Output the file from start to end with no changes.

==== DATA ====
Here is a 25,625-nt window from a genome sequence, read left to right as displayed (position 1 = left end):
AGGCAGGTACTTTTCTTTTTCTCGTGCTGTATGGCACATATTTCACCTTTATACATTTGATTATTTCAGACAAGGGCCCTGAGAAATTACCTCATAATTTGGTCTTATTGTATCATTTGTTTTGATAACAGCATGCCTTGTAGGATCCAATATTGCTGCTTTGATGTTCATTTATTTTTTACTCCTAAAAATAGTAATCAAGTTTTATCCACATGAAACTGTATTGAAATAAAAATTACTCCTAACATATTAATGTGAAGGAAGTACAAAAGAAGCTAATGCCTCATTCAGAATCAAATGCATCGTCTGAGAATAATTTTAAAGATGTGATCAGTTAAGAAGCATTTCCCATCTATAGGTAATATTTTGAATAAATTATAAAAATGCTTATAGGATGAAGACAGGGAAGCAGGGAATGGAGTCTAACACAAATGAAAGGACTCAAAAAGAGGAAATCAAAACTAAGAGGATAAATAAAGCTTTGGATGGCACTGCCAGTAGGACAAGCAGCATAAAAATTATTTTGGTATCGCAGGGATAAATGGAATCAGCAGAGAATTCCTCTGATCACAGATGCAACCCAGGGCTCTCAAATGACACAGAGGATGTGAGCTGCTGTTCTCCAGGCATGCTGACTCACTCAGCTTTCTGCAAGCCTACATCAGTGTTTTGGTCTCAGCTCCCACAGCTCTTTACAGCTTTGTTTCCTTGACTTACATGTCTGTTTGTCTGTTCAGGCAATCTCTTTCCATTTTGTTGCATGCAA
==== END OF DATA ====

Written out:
Here is a 25,625-nt window from a genome sequence, read left to right as displayed (position 1 = left end):
AGGCAGGTACTTTTCTTTTTCTCGTGCTGTATGGCACATATTTCACCTTTATACATTTGATTATTTCAGACAAGGGCCCTGAGAAATTACCTCATAATTTGGTCTTATTGTATCATTTGTTTTGATAACAGCATGCCTTGTAGGATCCAATATTGCTGCTTTGATGTTCATTTATTTTTTACTCCTAAAAATAGTAATCAAGTTTTATCCACATGAAACTGTATTGAAATAAAAATTACTCCTAACATATTAATGTGAAGGAAGTACAAAAGAAGCTAATGCCTCATTCAGAATCAAATGCATCGTCTGAGAATAATTTTAAAGATGTGATCAGTTAAGAAGCATTTCCCATCTATAGGTAATATTTTGAATAAATTATAAAAATGCTTATAGGATGAAGACAGGGAAGCAGGGAATGGAGTCTAACACAAATGAAAGGACTCAAAAAGAGGAAATCAAAACTAAGAGGATAAATAAAGCTTTGGATGGCACTGCCAGTAGGACAAGCAGCATAAAAATTATTTTGGTATCGCAGGGATAAATGGAATCAGCAGAGAATTCCTCTGATCACAGATGCAACCCAGGGCTCTCAAATGACACAGAGGATGTGAGCTGCTGTTCTCCAGGCATGCTGACTCACTCAGCTTTCTGCAAGCCTACATCAGTGTTTTGGTCTCAGCTCCCACAGCTCTTTACAGCTTTGTTTCCTTGACTTACATGTCTGTTTGTCTGTTCAGGCAATCTCTTTCCATTTTGTTGCATGCAA